I will probably follow some of his recommendations, but not all. 

            Later, I thought about that “I’d rather…” reaction.

            It seems to me that “I’d rather” implies choosing between two, or more, options -- neither of which is ideal. Or, put another way, both have negative aspects as well as positive.

            When the choice is clear -- between a chocolate fudge sundae and a glass of castor oil, say -- no one bothers framing their answer with “I’d rather….”

            “I’d rather…,” though just two words, carries a lot of baggage. They mean that I recognize I’m making a deliberate choice. For which I may not have as much information as I’d like. And for which I can’t always calculate the consequences.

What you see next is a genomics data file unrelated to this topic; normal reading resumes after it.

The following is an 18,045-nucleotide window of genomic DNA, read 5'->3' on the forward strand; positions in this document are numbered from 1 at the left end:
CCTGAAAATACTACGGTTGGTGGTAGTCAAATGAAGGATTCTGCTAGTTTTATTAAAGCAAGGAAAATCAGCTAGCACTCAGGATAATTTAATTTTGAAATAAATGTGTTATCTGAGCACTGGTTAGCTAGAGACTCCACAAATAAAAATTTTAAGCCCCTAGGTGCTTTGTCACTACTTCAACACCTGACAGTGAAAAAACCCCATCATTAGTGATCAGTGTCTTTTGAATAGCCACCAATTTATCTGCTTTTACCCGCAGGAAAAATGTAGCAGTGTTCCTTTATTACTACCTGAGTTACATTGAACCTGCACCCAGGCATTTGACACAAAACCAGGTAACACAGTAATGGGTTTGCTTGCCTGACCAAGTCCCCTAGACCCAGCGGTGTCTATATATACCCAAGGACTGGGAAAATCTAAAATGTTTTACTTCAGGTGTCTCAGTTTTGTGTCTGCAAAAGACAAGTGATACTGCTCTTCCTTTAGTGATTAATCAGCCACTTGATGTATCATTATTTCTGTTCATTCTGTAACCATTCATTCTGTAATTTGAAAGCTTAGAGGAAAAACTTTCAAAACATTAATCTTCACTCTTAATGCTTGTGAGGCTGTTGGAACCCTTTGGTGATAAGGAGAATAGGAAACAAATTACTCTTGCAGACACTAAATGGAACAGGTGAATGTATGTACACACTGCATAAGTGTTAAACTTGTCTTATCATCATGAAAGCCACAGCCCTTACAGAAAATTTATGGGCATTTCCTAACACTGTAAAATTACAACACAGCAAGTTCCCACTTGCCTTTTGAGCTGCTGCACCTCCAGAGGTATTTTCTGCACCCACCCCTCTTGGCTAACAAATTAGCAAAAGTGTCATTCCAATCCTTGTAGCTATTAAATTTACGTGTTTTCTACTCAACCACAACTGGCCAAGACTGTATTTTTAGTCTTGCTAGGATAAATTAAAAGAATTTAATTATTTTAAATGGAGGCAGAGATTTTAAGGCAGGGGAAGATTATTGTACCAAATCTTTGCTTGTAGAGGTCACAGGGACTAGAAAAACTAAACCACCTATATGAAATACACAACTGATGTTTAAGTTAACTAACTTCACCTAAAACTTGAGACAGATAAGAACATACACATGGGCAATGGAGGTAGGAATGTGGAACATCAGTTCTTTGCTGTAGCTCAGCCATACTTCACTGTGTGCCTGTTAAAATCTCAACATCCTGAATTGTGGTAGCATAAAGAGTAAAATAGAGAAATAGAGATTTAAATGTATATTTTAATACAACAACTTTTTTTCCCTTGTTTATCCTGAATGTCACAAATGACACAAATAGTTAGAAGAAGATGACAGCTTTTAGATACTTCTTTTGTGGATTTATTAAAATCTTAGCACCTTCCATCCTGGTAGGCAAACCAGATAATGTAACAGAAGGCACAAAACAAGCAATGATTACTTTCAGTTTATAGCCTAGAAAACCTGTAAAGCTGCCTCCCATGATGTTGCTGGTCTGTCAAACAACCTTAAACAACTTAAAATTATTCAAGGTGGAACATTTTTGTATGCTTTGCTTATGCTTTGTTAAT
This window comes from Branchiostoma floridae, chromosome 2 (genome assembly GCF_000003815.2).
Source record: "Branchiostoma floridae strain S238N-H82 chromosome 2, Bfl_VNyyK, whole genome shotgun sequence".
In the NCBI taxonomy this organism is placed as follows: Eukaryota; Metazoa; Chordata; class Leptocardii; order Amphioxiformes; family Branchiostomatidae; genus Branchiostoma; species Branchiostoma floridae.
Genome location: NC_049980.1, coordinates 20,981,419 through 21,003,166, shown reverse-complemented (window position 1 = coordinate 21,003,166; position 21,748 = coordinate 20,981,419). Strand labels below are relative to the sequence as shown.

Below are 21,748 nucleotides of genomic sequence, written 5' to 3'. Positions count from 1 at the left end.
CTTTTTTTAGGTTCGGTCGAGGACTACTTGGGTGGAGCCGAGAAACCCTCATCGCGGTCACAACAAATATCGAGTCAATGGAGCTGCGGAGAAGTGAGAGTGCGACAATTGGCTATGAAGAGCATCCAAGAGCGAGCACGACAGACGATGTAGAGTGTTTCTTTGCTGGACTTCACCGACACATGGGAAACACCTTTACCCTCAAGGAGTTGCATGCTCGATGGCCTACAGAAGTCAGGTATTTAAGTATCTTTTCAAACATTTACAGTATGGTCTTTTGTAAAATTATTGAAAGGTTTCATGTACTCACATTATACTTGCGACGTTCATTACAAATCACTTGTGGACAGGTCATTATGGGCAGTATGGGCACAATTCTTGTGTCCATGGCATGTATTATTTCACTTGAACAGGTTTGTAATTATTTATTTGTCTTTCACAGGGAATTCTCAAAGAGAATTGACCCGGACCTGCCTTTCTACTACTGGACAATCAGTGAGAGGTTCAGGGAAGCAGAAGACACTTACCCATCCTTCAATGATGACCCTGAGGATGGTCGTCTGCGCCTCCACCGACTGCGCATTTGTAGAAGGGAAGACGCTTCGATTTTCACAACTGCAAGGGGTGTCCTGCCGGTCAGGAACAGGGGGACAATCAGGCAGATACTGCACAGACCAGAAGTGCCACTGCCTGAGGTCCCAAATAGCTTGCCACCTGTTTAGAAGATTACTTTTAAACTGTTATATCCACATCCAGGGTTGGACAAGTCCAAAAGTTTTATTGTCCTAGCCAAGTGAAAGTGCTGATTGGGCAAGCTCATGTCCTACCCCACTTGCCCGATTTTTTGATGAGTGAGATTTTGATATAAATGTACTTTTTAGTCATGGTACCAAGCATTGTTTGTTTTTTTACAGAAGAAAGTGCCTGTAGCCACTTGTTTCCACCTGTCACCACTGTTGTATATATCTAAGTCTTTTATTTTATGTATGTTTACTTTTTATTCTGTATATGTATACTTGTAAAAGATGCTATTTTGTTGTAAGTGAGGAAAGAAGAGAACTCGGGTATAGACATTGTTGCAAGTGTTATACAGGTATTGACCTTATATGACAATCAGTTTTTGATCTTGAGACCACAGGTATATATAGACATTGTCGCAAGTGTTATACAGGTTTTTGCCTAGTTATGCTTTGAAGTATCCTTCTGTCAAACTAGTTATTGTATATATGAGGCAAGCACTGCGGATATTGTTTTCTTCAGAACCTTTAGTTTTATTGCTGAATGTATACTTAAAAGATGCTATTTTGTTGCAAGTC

But I’d rather face the devil I know than the devil I don’t know. Or vice versa, perhaps.


Making things clearer

            “I’d rather” forces me to consider what’s really important to me.

            I’d rather live a life that celebrates the world of nature around me, than a life that avoids it.

            I’d rather live a life that’s open and transparent, than one where I have to keep some components covered up.

            I’d rather live a life that’s vulnerable, that may be subject to pain and loss and deceit, than huddle in self-protective isolation like the late Howard Hughes.

            I’d rather keep seeking truth that’s just beyond my grasp than hunker down behind pre-digested formulations.

            Tomorrow I might change those “I’d rather’s.” So be it.

            An old limerick poked fun at inflexible mindsets:

Said a young theologian named Sam:

“It is borne upon me that I am